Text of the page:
Resistive RAM RRAM

Crossbar’s Radical New Memory Technology

Cross Section of the Crossbar Memory CellCrossbar, Inc. has come out of stealth mode with a fascinating new alternative memory technology.  Furthermore, the company says that a working memory array has been produced at a commercial fab.

Crossbar says that the technology can put a terabyte onto a single chip.  The company has already measured filaments as thin as 6nm, and is confident that it can be shrunk further and that it will support multilevel cells.

Crossbar’s device is a silver filament ReRAM with a difference.  For one, the silver filaments are in standard silicon dioxide, probably the most Continue reading

Adesto Acquires Atmel’s Serial NOR Business

Atmel Sells Serial Flash Business to AdestoIt’s not often that a small private firm acquires a part of a larger public firm, but that’s what happened today with Atmel and Adesto.  Adesto, a manufacturer of alternative memory technology, has purchased Atmel’s serial NOR flash business for an undisclosed sum.

The transaction covers the Atmel “Data Flash” and “BIOS Flash” product families and the employees supporting those products.  Atmel has retained its Serial EEPROM, Crypto and Digital Temperature Sensor memory product lines and plans to continue to invest in those businesses.

This is not a small thing.  Serial NOR now accounts for roughly Continue reading

The End of Flash Scaling

The End is at Hand for NAND Flash ScalingEveryone knows that flash memory is about to hit its scaling limit – it’s right around the corner.  We’re ready for it because it’s been right around the corner for more than a decade now.  It’s so close we can taste it.

When will it happen?

One thing that is quite clear is that nobody knows when NAND flash will stop scaling.  Everyone knows that it’s soon, but researchers continue to find ways to push the technology another couple of process nodes past where anyone thought it could possibly go, and they have been doing this since Continue reading

How Do You Make an ReRAM Work?

I/V Curve for Panasonic's ReRAM Select DiodeDuring this week’s International Solid State Circuits Conference (ISSCC) I learned some very valuable information about memories built using crosspoint matrices.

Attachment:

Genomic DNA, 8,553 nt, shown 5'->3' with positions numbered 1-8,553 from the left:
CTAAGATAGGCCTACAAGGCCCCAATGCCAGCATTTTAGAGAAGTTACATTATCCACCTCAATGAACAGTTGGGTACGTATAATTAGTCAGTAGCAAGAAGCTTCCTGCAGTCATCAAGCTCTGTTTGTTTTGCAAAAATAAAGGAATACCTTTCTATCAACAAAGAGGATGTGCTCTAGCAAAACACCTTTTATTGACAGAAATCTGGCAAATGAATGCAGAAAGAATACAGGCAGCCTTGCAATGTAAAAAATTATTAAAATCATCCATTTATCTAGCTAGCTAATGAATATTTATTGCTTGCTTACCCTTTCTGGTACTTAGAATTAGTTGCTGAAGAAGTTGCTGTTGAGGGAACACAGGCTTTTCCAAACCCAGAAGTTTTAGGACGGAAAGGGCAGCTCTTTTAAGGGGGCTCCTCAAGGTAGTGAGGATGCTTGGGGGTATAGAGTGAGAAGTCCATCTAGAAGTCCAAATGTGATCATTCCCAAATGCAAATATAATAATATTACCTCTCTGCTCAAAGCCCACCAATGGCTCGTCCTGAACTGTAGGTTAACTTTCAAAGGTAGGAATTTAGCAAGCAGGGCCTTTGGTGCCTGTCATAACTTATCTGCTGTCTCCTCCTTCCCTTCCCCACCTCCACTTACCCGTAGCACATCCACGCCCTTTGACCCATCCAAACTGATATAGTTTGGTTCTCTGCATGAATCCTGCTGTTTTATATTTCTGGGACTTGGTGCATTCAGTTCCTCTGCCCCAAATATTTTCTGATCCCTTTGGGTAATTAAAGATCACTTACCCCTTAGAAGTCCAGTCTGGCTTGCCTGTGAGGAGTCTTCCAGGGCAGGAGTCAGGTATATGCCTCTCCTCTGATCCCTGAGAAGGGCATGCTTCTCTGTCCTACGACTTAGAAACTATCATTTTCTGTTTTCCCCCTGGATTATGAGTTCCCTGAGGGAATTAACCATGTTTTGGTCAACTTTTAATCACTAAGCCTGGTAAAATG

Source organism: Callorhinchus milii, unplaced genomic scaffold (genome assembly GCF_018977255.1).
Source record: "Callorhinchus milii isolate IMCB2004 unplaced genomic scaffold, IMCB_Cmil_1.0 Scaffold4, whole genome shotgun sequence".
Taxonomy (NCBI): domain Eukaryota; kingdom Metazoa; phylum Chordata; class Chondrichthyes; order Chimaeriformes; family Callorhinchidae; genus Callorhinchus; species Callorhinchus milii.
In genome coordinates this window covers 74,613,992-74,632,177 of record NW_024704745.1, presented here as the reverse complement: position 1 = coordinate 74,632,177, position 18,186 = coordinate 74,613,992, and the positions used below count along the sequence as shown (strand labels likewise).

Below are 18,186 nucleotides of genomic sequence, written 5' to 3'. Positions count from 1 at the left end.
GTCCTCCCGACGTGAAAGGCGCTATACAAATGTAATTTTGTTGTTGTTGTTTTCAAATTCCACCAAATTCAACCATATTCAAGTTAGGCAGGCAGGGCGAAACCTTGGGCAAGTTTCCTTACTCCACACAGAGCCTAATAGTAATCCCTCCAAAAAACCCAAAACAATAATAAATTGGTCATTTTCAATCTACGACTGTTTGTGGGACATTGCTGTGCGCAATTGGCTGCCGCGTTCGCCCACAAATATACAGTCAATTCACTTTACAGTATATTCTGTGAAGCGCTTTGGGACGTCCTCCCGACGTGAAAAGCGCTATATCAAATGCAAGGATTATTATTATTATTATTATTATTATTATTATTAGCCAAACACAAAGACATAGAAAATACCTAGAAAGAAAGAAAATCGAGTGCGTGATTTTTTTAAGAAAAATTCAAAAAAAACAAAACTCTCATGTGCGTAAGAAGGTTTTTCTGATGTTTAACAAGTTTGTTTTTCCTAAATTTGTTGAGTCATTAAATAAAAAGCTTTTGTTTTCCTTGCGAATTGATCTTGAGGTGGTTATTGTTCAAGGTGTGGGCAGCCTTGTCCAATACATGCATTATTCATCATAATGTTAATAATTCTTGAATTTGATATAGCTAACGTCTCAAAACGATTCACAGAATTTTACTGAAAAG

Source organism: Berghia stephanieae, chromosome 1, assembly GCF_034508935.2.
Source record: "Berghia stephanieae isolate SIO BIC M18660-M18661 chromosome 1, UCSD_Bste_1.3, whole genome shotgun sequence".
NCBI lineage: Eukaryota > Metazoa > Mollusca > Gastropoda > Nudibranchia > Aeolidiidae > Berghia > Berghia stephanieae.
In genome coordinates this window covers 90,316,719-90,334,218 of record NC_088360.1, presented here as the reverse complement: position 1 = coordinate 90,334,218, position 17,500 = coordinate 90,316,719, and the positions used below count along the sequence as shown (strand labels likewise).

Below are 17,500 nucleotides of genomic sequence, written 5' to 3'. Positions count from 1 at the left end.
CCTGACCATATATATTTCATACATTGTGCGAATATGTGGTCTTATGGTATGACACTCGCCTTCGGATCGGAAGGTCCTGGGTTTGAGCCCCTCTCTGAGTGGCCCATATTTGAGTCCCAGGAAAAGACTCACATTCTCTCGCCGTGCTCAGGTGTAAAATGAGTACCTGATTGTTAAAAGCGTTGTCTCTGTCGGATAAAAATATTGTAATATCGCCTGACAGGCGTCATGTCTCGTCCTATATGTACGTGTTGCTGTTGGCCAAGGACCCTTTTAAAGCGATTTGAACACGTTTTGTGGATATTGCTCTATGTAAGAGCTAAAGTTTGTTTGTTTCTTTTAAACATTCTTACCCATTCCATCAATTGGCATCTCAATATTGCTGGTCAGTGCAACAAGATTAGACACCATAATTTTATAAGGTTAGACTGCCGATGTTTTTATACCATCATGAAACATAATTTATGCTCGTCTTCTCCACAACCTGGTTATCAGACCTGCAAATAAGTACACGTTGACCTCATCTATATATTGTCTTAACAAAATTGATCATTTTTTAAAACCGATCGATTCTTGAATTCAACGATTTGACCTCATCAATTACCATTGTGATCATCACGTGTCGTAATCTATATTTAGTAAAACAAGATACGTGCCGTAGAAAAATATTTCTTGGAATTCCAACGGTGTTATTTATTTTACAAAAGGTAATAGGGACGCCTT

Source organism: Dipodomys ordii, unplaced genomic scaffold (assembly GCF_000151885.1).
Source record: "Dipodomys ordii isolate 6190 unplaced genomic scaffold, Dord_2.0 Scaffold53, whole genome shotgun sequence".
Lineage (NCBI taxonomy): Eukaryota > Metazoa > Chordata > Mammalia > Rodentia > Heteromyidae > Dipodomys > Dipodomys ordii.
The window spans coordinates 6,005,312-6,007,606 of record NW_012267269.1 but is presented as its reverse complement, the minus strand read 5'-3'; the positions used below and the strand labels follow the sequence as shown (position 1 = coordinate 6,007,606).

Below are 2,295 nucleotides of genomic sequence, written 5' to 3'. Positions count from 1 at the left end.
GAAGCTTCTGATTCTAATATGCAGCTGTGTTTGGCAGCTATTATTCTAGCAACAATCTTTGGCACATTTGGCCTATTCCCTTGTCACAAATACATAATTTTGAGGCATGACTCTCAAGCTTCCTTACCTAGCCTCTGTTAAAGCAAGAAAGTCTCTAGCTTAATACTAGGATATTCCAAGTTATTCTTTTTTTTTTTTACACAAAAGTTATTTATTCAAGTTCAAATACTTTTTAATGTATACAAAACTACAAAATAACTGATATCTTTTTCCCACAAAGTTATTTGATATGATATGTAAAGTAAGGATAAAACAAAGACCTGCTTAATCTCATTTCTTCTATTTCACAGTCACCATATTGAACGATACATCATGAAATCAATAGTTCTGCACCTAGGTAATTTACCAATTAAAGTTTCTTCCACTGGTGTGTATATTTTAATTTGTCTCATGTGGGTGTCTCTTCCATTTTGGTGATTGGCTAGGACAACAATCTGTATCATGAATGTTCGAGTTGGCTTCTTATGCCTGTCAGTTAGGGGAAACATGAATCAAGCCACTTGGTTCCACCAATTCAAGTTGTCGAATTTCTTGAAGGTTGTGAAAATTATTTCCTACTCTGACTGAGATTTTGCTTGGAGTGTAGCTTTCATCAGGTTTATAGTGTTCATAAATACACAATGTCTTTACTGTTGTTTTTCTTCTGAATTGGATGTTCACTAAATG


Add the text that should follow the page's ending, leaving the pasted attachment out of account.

Since ISSCC is a conference at which you meet the best and brightest minds in the industry it should come as no surprise that I was able to meet with several of the most forward-thinking industry luminaries.  One of them explained to me a very fundamental difficulty with resistive RAMs (ReRAMs): These devices require a forward current to be programmed to a “1” and a reverse current to be set to a zero.  This goes against the ideal crosspoint memory design in which a bit would consist of nothing more than a diode in series with a memory element.  By inserting a diode, the current can only run in one direction, so a bit can be programmed or it can be erased, but not both.

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Rambus Acquires Unity Semiconductor

Unity SemiconductorRambus announced that the company has acquired privately-held Unity Semiconductor, an alternative memory technology company for $35 million. Unity employees have joined Rambus and will continue to develop  next-generation nonvolatile memory.

Unity has an interesting technology that has caught the eye of some leading memory firms, including Micron, who had an exclusive right to Unity’s technology.  The company’s CMOx is based on oxygen ions moving within a semiconducting material.  It’s one species of resistive RAM.

Although Unity has been trying for years to manufacture very high density nonvolatile memory chips, The Memory Guy is not aware that the company has yet produced the chips they have set out to make.

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Elpida ReRAM Prototype

How a New Technology Usurps FlashElpida announced the development of a high-speed 64Mb non-volatile resistance memory (ReRAM) prototype using a 50nm process. The device was jointly developed with the New Energy and Industrial Technology Development Organization (NEDO), a Japanese-funded public institution.

Elpida will conduct further ReRAM development with Sharp Corporation, the National Institute of Advanced Industrial Science and Technology (AIST, another Japanese public institution) and the University of Tokyo.

It’s encouraging to see that Elpida still has its eye on projects into 2013 and beyond.  The company is rumored to be working feverishly to find ways to stay in business through this year.  Today’s DRAM market is a challenging one!

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Contact

Jim Handy Objective Analysis Memory Market Research +1 (408) 356-2549 Jim.Handy (at) Objective-Analysis.com

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